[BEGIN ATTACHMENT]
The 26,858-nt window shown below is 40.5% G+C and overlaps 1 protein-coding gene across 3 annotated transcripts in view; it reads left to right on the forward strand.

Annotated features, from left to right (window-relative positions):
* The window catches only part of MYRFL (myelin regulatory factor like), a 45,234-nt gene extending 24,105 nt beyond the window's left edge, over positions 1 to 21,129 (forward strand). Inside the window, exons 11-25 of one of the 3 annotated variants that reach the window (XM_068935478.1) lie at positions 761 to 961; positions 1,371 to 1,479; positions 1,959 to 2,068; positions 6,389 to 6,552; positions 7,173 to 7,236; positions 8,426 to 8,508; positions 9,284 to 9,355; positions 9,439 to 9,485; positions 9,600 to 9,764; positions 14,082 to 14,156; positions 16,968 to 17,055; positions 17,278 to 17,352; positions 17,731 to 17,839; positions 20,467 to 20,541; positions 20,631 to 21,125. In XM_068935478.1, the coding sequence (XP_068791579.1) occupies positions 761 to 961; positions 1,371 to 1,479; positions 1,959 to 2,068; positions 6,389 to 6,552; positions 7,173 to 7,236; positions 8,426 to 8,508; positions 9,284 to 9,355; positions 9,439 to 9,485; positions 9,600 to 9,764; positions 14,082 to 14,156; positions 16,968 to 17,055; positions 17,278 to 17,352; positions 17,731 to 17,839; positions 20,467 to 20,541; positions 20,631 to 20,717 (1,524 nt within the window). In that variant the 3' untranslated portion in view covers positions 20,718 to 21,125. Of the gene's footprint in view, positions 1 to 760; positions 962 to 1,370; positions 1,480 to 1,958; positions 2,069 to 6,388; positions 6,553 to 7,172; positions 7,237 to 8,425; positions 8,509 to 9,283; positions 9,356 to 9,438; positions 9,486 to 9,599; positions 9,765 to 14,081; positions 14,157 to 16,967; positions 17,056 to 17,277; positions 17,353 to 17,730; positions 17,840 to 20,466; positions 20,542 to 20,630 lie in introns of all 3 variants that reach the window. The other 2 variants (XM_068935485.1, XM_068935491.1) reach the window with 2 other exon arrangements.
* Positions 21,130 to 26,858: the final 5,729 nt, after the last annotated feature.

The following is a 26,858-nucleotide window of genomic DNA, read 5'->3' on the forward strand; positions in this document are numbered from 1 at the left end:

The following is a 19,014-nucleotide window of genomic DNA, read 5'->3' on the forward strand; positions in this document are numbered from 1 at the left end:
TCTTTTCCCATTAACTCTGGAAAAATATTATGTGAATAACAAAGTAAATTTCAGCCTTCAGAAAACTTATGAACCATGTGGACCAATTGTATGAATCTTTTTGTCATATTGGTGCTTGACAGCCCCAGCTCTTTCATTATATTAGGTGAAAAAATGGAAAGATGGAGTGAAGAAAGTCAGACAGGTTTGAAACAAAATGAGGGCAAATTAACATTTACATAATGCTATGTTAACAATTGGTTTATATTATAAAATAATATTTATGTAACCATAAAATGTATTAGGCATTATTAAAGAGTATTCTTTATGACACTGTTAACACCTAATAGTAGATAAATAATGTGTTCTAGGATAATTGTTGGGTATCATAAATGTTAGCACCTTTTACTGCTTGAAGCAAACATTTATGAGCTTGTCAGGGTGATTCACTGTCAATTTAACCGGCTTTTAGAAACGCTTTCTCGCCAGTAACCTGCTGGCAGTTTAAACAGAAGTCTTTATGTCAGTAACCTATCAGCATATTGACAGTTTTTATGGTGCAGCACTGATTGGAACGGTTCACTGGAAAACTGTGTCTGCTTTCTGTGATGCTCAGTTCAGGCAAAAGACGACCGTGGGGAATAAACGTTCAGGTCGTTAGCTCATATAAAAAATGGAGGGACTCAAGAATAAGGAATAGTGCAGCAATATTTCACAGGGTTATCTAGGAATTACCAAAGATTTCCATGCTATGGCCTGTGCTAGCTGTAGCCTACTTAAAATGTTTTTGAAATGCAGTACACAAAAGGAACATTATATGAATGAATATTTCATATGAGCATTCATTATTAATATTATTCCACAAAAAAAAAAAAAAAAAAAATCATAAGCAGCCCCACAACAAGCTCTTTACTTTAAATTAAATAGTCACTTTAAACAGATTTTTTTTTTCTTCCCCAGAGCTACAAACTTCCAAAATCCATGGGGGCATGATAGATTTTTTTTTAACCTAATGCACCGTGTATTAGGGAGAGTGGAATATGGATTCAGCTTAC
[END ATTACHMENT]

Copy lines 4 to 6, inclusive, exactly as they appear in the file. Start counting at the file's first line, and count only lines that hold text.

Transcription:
* Positions 21,130 to 26,858: the final 5,729 nt, after the last annotated feature.

The following is a 26,858-nucleotide window of genomic DNA, read 5'->3' on the forward strand; positions in this document are numbered from 1 at the left end:

The following is a 19,014-nucleotide window of genomic DNA, read 5'->3' on the forward strand; positions in this document are numbered from 1 at the left end: